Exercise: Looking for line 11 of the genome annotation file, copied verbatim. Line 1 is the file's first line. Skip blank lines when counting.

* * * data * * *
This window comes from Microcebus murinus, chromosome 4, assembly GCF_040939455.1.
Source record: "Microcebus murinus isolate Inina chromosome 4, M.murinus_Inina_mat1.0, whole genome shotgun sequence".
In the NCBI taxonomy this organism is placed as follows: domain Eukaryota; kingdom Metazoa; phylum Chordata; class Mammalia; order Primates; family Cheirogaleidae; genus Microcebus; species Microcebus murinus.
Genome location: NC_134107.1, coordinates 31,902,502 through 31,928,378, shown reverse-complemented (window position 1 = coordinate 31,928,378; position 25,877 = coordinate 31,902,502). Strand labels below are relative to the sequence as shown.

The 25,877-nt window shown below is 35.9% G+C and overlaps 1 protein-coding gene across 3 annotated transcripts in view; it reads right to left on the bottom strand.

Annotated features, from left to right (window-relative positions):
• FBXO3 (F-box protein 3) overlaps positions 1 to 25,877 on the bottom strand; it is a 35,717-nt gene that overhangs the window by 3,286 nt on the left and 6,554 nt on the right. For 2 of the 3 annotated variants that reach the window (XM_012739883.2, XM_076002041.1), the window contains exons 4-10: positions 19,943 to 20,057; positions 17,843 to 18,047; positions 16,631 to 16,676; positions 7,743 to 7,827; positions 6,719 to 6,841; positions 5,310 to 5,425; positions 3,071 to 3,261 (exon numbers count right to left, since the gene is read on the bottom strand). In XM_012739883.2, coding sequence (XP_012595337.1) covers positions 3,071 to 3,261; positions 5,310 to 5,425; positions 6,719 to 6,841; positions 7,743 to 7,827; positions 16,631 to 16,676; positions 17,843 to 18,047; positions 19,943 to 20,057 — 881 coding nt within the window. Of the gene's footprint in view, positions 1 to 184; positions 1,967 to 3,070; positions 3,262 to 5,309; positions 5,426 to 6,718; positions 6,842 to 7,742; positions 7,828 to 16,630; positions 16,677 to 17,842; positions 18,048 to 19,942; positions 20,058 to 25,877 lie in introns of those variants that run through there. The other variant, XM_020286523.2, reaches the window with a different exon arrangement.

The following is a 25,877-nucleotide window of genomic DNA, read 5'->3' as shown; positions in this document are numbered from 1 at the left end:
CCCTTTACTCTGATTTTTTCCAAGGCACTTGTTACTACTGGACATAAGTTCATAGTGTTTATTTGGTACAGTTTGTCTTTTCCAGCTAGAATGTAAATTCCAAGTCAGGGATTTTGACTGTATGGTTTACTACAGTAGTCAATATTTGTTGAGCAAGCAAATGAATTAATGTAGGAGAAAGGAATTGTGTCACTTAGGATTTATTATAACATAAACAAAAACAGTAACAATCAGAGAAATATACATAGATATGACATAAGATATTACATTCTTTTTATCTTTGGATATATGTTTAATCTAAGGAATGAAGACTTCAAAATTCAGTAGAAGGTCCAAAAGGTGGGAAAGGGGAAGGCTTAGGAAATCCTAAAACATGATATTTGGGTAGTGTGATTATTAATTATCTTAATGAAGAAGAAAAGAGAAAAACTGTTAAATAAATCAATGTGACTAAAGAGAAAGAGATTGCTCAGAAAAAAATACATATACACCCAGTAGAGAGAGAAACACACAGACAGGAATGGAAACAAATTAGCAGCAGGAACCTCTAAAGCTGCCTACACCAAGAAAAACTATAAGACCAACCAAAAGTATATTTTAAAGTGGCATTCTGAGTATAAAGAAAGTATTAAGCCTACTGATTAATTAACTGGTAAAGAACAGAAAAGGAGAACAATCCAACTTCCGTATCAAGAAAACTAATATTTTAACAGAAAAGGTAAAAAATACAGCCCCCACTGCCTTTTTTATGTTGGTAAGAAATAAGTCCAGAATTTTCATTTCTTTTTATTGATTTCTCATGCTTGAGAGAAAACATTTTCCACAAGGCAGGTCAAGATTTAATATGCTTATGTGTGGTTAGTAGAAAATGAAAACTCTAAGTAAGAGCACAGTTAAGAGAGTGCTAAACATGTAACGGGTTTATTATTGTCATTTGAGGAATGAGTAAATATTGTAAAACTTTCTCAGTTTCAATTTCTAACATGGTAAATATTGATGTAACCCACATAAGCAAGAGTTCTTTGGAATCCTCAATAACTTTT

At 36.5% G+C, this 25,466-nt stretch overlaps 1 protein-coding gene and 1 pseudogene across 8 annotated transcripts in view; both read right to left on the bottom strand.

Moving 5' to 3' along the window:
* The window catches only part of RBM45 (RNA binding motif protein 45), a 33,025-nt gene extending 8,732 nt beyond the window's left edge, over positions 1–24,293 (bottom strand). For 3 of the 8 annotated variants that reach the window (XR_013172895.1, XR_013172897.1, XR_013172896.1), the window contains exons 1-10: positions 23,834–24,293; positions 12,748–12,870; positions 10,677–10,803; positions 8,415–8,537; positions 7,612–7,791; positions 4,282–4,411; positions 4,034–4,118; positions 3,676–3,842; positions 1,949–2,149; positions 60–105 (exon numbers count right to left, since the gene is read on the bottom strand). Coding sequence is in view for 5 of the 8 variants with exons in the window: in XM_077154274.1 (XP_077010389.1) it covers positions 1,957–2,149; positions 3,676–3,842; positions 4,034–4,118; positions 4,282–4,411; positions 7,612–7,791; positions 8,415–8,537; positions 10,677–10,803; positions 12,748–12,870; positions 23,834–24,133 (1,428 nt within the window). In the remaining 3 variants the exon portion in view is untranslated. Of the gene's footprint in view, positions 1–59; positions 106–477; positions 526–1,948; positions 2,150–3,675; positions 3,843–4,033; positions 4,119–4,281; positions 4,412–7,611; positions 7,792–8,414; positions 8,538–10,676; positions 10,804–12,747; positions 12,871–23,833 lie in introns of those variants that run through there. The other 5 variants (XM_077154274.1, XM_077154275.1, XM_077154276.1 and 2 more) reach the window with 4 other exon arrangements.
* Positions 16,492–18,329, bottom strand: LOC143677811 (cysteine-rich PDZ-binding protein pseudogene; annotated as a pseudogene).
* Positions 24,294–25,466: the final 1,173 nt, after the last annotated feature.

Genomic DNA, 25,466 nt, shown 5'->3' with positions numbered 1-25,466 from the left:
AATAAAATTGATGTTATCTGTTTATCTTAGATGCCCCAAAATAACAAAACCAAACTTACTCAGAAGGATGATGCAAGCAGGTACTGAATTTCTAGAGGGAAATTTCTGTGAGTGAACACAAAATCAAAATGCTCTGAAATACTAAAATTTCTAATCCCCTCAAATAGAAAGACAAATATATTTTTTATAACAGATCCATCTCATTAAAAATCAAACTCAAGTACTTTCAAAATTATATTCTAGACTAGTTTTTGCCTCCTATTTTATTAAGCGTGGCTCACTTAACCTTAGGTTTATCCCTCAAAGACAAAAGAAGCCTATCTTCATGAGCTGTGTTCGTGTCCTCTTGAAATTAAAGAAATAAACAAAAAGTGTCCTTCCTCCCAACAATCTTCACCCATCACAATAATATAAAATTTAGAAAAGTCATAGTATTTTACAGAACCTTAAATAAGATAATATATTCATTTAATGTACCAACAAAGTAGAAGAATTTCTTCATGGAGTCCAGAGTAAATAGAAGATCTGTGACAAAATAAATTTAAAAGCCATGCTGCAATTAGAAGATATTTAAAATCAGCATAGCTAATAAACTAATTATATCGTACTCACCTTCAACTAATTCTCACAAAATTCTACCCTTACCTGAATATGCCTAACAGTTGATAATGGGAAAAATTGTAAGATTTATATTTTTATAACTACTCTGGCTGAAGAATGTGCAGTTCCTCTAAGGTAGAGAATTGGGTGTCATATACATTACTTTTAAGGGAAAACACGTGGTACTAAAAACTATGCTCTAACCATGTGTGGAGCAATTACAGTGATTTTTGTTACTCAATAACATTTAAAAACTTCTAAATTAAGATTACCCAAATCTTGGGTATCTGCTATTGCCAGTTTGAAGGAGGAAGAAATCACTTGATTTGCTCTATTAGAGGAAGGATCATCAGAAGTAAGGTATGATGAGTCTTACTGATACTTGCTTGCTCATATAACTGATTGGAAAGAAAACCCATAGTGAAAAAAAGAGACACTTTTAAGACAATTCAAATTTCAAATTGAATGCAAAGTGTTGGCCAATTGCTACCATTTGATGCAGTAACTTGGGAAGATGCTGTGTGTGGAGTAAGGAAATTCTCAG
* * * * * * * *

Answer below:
Moving 5' to 3' along the window: